Jack Outside the Box: Celebrating C.S. Lewis

C.S. Lewis always brought people back to the main point, and that’s the point.

Entitled ‘The Searcher’, this Belfast statue of C.S. Lewis looking into a wardrobe was sculpted by Ross Wilson.
Entitled ‘The Searcher’, this Belfast statue of C.S. Lewis looking into a wardrobe was sculpted by Ross Wilson. (photo: Photo credit: ‘Genvessel’, CC-BY-2.0, via Wikimedia Commons)

Every Nov. 22 we are reminded that the assassination of President Kennedy and the death of C.S. Lewis took place on the same afternoon.

Joseph Pearce has written here comparing the legacies and possible destinies of the two men. 

One of things most refreshing about Jack (as C.S. Lewis was nicknamed) was his seeming unconcern about what others thought of him. There’s a whiff of real humility there. 

He thought and lived outside the box. As an Oxford professor he was supposed to stay within the cozy coterie of the common room, but Jack went outside that. He was humble enough not to worry about his career, and happily stooped to write religious books, popular science fiction or children’s fairy tale. For this he suffered ridicule and rejection by his peers — not being elected as Professor of Poetry at Oxford despite being the obvious choice.

He didn’t give two hoots for the opinions of the liberal Bible scholars, and skewered their stupidity with a single thrust saying that he was not a Bible scholar, but a literary critic, and their work as literary critics of the Bible simply didn’t stand up to scrutiny.

He was quite happy to ridicule the liberal bishop who wanted to turn Jesus into a do-gooder and water down the faith. He was impatient with all forms of religious hypocrisy, cant and holier-than-thou obfuscation. 

He brought people back to the main point, and that’s the point. Time and again he fearlessly and happily declared the emperor to be naked. In his personal life he took risks — marrying a former Jewish atheist convert who was divorced and giving away most of his book royalties. A need for respectability was simply not in his makeup.

He had learned the lesson as a boy at Malvern School. He recounts how the “bloods” — the upper-crust boys — ran an elitist club. They bullied the younger boys and Lewis was one of their victims. Lewis noticed how some boys would sell their souls to get into the “inner ring,” or the elite club of real insiders. Spotting such cowardly and traitorous behavior from an early age, Lewis would live outside the box for the rest of his life.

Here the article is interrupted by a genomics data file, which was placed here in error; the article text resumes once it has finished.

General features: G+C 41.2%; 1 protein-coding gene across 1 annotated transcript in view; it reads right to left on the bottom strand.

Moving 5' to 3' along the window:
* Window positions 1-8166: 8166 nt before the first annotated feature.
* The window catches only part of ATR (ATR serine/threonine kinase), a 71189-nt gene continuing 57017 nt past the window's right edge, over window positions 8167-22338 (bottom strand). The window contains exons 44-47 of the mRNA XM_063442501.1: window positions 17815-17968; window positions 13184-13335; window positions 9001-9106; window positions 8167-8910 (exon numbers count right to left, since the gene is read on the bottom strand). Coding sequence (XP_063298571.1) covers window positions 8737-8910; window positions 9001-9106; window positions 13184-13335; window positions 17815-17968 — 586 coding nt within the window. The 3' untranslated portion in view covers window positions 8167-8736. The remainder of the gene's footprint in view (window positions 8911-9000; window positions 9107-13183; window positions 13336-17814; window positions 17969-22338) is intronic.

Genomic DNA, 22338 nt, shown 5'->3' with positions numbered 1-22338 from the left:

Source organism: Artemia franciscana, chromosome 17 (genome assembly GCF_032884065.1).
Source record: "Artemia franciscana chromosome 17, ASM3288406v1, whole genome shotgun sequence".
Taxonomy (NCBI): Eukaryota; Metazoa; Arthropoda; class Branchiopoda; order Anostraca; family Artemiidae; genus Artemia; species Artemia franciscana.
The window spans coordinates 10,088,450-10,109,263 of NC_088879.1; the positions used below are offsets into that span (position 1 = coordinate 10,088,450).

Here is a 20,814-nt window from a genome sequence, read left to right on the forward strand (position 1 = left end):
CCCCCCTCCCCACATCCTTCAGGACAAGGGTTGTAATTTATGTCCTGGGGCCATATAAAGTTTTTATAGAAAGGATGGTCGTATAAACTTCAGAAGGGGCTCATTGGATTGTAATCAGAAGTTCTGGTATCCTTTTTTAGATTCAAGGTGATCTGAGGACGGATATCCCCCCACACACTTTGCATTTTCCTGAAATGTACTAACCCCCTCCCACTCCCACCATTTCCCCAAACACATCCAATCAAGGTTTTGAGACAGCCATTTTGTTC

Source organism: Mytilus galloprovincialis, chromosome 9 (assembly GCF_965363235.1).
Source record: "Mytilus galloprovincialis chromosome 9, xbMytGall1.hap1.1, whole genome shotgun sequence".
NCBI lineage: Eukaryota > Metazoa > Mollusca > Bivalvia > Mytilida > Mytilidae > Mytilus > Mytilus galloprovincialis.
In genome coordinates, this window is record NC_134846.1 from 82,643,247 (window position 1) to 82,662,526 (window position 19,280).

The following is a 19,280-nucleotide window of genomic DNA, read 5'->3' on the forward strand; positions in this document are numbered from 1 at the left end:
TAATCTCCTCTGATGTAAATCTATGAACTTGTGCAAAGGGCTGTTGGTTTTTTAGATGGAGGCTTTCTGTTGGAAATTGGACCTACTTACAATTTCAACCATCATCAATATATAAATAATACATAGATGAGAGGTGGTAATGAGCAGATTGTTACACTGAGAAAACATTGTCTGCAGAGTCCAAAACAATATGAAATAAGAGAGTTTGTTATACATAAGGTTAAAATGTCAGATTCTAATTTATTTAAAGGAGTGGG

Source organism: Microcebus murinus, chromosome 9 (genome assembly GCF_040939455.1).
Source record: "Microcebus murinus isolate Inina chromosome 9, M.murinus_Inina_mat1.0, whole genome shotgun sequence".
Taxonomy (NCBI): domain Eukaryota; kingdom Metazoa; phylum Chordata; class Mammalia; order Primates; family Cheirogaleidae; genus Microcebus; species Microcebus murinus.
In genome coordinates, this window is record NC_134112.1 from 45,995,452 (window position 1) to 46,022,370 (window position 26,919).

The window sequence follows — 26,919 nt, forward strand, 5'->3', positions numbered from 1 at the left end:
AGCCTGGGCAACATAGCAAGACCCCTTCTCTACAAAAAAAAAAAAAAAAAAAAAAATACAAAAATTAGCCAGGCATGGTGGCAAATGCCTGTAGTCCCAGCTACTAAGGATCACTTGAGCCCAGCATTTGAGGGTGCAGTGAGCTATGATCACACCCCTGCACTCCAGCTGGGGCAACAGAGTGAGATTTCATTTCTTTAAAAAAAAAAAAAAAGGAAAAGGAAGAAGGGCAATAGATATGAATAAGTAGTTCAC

At the same time he was said to be the most open, honest, friendly and welcoming of men. He had time for neglected undergraduate students, wrote endless letters of advice to nobodies who had written to him, and would be happy to swap stories and intellectual debates with anyone who was willing to engage with him on the same straightforward, no-nonsense level. By rejecting the quest for the “inner circle” Lewis was able to belong to everyone.

This “everyman” quality is also what enabled him to write religion for the man in the street — children’s stories, essays for magazines and newspapers and science fiction fantasy. In an essay to seminarians on how to communicate the faith he is clear that the communication must be shorn of all fancy talk, jargon, theological jibber-jabber, footnotes, highbrow references and ecclesiastical mumbo jumbo. Never a member of the inner ring, it was his calling to communicate with the masses of individuals who were also never in the inner circle.

This explains why, when I moved to England (with a bad case of Anglophilia) I was astounded to find that in his own country he was virtually ignored. I, and many others, considered him one of England’s greatest voices in the 20th century. At Oxford it was an error in taste to mention Lewis. Those in the intellectual inner ring of Oxford, Cambridge and the Church of England regarded him rather like an insane uncle, or perhaps like Uncle Albert in Mary Poppins — an eccentric but somewhat lovable idiot.

Eventually on the 50th anniversary of his death, Lewis was granted a plaque in Poet’s Corner in Westminster Abbey — the signal that at last the English establishment recognized his genius. Even so, the initiative for the plaque was driven by American admirers, not his own countrymen.

If Jack were looking over the battlements of heaven when they installed the plaque no doubt he would have been surprised and amused. I can see him roaring with laughter… ”What, me here with all those grand people? What, me in the inner ring? Come now, there must be some mistake! How ludicrous! All those establishment types giving me a plaque when they always avoided me like the plague!”

The poet John Betjeman was a student of Lewis at Oxford, and he once referred to his old mentor in a poem as “St. C.S. Lewis.” It was one of Betjeman’s characteristic jokes, but like most of good jokes, they were funny because they reveal a truth we hadn’t admitted before.

Is C.S. Lewis a saint? I’m happy to include him in that great multitude which no man can number who heaven knows are saints, but which the Church here below has not granted the honor of the altars.

As for me, whenever I celebrate St. Cecilia’s Day (which is the anniversary of Lewis’ death) I’m happy to include him in the roll call of those for whom I pray and who I pray are praying for me.